• Make alternative fuels, such as biodiesel, available. Biodiesel requires no retrofitting or engine modification. It is biodegradable, is less toxic than other fuels and has very low sulfur content. (High levels of sulfur found in crude oil can cause difficulties such as corrosion and air pollution.)

Advocate Use of Oil-Absorbent Materials

Oil-absorbent pads, booms and pillows absorb hydrocarbons and repel water. Depending upon the type, they may hold up to 25 times their weight in oil. These types of products are useful for capturing spills at the fuel dock, cleansing bilge water, and wiping up spills in engine maintenance areas.

There are a number of new twists on basic oil-absorbent materials. One variety of oil absorbent booms captures oil from the bilge and solidifies it into a hard rubber bumper. Other types contain microbes that digest the petroleum and convert the oil to carbon dioxide and water. Because the microbes take two to three weeks to digest a given input of oil, these products are mainly used to collect oil in bilges.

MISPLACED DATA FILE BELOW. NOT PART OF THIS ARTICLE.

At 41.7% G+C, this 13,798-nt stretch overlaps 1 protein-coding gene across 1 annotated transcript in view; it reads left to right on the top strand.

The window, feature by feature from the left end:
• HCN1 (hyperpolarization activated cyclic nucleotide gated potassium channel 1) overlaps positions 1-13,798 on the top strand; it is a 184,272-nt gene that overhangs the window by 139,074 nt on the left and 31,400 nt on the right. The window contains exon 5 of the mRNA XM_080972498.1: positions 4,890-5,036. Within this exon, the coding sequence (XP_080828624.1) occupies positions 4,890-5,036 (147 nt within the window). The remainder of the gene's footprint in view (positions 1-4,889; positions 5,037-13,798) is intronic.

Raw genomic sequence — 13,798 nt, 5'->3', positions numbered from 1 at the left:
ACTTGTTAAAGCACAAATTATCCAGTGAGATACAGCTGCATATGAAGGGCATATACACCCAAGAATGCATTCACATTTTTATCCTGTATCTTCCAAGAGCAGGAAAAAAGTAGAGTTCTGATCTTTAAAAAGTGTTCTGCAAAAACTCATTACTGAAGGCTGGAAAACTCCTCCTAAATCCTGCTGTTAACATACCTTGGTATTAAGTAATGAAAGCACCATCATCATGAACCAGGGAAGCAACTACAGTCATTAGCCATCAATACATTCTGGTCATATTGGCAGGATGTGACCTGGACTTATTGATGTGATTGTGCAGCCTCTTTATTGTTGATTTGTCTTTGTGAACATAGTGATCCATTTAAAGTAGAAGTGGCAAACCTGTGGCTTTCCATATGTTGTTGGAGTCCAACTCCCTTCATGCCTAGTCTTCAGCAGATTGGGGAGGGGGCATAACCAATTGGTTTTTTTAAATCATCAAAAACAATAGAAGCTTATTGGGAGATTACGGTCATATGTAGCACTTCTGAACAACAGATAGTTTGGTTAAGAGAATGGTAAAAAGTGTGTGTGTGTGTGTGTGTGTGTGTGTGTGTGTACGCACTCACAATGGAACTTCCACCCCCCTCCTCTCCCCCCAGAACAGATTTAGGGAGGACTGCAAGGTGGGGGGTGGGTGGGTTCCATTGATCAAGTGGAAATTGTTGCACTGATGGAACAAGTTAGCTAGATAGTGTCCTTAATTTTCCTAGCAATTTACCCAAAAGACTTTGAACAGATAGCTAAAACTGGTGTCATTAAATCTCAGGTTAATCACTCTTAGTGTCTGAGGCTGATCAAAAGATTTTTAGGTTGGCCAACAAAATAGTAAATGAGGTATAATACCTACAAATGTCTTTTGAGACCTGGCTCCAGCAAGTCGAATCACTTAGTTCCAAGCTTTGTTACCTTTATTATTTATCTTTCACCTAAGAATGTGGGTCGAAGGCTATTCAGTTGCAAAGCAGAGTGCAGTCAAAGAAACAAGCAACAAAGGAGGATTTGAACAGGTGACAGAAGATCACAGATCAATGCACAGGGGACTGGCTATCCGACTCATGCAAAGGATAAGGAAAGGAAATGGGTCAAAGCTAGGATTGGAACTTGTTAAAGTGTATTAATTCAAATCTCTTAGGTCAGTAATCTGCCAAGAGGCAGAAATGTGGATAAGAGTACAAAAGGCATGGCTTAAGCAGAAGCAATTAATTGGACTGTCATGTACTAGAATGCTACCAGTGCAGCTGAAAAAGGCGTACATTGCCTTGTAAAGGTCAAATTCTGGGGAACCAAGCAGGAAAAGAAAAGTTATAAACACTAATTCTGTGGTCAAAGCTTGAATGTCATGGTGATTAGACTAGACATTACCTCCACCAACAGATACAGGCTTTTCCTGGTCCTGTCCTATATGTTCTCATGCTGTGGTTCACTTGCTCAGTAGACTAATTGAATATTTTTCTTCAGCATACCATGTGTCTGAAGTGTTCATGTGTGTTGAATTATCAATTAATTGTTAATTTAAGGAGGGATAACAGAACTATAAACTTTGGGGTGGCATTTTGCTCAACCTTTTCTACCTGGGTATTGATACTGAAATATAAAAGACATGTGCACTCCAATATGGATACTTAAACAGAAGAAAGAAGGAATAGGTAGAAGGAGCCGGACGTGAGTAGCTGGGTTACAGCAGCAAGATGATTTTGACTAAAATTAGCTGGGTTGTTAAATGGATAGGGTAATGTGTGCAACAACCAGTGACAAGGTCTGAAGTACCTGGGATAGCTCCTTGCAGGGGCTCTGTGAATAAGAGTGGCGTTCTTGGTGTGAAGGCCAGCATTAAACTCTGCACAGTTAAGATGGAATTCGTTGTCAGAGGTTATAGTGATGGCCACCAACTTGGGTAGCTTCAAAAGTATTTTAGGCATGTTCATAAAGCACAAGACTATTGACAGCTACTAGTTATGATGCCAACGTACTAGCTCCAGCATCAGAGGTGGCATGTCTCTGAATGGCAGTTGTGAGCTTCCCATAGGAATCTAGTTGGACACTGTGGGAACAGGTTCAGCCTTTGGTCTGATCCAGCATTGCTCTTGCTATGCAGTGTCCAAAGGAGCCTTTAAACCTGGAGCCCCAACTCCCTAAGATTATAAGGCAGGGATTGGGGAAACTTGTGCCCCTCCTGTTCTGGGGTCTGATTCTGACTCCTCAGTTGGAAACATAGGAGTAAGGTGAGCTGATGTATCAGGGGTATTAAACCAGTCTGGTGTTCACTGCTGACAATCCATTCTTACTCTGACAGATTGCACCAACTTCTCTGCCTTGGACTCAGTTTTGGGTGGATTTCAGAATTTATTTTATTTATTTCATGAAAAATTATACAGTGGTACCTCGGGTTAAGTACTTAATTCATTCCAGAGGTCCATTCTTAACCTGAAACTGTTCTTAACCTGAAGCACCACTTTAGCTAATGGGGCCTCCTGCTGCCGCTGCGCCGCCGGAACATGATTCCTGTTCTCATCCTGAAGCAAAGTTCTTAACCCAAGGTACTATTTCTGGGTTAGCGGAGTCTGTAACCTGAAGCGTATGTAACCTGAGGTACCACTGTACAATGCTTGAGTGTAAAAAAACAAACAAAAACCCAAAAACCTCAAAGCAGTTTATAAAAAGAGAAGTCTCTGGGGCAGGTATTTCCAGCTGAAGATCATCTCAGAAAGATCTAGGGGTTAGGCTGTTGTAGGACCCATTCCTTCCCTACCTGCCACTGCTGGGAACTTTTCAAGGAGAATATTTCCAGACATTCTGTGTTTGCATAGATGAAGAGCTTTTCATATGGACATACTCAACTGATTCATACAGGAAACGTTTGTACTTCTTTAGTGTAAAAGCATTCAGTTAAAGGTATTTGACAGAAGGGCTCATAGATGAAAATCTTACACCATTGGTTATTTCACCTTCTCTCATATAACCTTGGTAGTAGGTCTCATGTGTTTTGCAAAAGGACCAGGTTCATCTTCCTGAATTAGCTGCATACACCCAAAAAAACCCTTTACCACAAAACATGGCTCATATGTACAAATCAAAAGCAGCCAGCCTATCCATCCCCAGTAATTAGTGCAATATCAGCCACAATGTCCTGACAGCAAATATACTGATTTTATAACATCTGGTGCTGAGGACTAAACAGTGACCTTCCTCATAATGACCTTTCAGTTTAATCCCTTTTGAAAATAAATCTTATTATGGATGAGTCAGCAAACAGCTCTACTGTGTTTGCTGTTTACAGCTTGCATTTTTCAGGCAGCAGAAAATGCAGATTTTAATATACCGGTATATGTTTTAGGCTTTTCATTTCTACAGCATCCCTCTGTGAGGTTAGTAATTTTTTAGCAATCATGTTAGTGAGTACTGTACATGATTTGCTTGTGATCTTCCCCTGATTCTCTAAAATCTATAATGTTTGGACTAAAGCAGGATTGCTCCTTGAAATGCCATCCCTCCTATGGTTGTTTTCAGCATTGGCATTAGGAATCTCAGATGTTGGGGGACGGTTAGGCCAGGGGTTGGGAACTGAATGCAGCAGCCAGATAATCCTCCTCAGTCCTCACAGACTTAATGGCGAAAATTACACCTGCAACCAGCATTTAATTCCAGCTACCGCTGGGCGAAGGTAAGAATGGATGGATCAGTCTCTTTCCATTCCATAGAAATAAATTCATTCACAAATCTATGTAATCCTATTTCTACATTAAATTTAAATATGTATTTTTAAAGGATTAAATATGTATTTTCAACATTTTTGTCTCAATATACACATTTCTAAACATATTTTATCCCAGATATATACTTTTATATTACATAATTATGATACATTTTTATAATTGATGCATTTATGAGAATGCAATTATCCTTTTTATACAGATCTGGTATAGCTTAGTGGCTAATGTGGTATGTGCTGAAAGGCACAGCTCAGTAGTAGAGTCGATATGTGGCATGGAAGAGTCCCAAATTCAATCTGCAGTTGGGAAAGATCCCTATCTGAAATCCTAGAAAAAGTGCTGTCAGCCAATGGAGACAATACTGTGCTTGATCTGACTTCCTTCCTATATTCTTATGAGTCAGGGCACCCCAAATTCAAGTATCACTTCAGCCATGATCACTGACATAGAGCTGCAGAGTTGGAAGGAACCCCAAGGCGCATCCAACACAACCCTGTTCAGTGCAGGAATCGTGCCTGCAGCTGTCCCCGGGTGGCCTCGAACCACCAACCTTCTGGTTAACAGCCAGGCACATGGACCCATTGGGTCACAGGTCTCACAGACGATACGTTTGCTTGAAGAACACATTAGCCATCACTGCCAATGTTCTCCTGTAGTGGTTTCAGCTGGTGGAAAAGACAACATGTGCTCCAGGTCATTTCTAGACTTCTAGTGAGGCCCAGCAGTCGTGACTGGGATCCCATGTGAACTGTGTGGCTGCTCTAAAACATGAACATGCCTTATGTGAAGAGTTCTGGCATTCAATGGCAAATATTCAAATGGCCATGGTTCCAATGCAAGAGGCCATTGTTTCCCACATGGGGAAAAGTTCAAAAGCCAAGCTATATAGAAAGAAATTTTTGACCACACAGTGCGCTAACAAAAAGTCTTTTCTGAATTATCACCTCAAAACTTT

Another type of oil-absorbent product is a boom constructed of oil-absorbent polypropylene fabric that is filled with dehydrated microbes. These booms hold the petroleum in the fabric until it is digested by the microbes, minimizing threats associated with free-floating petroleum.

At Fuel Dock:

  • Secure oil-absorbent material at the waterline of fuel docks to quickly capture small spills. Look for oil-absorbent booms that are sturdy enough to stand up to regular contact with the dock and boats. Some states may limit use of fixed absorbent curtain booms at fueling dock due to shading issues.
  • Place plastic or nonferrous drip trays, lined with oil-absorbent material, beneath fuel connections at the dock to prevent fuel leakage from reaching the water.